There are two ways that Amazon Virtual Private Cloud VPC can support better security best practices than relying on AWS cloud’s public resources. First, security groups. These are used to control traffic at the instance level, while ACL access control lists are used to control communications at the subnet level, like a firewall might be.
You can also create dedicated instances on hardware, which would make these instances physically isolated from any other instances in the AWS cloud. It might be worth reading our article, There is no Private in your Public Cloud for more information on ensuring that you are managing applications, instances and web services in the most secure way possible.
AWS Relational Database Service is a managed service that provides the tools and technology necessary to work with relational databases such as Oracle in the AWS cloud. A relational database works by storing data in columns and rows, and is queried using the SQL language. Non-relational databases are therefore known as No-SQL databases, and will need a different AWS service to manage data storage.
In a relational database, attributes are shown in columns, and the rows will represent the records. These relational databases can be used for finance, warehousing, CRM applications, ERP technology, and many other transactions, however they won’t be suitable for any dynamic AWS resources and applications, or those that need high-performance. If you have large amounts of data that is unstructured, or you’re looking to use it for machine learning or to train algorithms, you’ll want a No-SQL database.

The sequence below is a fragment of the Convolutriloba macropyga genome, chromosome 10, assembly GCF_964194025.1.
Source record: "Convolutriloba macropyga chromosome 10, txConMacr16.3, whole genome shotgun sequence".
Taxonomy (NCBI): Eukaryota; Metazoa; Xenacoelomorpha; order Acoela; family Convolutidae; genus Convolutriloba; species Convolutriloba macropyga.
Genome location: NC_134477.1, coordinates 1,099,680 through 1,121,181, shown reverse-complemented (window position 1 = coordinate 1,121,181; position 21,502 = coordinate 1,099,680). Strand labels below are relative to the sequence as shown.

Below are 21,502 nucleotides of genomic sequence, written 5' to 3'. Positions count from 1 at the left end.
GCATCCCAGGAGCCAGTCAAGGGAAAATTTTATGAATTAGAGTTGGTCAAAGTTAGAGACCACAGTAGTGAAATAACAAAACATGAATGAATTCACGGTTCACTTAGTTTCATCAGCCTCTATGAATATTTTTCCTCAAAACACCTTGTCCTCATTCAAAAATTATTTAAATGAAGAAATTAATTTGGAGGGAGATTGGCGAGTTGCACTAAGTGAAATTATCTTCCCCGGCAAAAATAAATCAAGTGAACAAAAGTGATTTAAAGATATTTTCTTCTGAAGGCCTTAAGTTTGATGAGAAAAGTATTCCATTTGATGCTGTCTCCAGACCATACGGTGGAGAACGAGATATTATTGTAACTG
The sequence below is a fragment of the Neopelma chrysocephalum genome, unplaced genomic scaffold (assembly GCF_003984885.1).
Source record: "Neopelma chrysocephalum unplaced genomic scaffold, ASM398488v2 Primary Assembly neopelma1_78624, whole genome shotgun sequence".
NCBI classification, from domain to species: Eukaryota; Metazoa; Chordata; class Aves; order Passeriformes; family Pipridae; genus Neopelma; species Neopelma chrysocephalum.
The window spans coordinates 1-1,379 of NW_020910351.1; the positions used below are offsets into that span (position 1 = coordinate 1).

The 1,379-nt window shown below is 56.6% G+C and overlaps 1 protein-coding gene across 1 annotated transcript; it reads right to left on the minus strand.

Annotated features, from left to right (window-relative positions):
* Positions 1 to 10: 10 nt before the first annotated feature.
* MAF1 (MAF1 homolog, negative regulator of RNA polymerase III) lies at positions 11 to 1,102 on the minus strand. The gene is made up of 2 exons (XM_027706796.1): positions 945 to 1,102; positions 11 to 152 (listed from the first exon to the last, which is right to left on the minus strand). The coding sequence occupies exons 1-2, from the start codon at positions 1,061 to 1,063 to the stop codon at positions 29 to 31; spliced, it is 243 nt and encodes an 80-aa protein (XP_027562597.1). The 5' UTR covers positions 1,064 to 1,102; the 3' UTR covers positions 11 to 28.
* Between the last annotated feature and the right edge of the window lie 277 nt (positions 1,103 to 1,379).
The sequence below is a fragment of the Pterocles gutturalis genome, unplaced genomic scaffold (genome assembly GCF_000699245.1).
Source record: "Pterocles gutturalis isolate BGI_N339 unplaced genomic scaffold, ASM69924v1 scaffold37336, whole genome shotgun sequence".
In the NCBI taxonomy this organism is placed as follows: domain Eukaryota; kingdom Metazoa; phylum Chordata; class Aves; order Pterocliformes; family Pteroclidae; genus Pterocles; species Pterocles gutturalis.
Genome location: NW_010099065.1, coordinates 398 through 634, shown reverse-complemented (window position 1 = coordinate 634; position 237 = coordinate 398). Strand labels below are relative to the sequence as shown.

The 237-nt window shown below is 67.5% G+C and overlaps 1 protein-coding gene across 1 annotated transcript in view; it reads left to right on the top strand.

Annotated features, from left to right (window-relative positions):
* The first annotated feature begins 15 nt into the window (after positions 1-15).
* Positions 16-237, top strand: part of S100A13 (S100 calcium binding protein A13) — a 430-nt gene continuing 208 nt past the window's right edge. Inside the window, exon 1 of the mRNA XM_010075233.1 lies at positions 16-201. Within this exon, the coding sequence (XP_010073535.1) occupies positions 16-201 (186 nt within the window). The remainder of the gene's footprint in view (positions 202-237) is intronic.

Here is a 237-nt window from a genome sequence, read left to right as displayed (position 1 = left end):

Familiar relational databases include Amazon Aurora and DynamoDB, as well as Amazon RDS, which stands for relational database service. There are six database choices from within RDS, including Oracle, but also PostgreSQL, AWS MySQL, MariaDB, SQLServer, and also Aurora itself.
As the customer, you’ll need to consider whether you want to manage any of these database engines from a CLI, via API calls, or with your centralized management console. The main point of using a relational database service like this is to automate much of the administrative work that needs to be done, such as provisioning, back-up, updates and initial set up.
AWS Lambda makes it easy to run code without any of the overhead and work of managing and provisioning servers. Think about time-consuming tasks such as integrating events, managing runtimes, or building scaling logic. This is all eliminated with a serverless compute capacity service like AWS Lambda. You might be asking yourself, what does the common term serverless mean according to AWS? Well, with AWS Lambda, you can write your code in any language, and then simply upload your code as a container image or a ZIP file, and Lambda will allocate the amount of power, and run the incoming request or event, at any scale.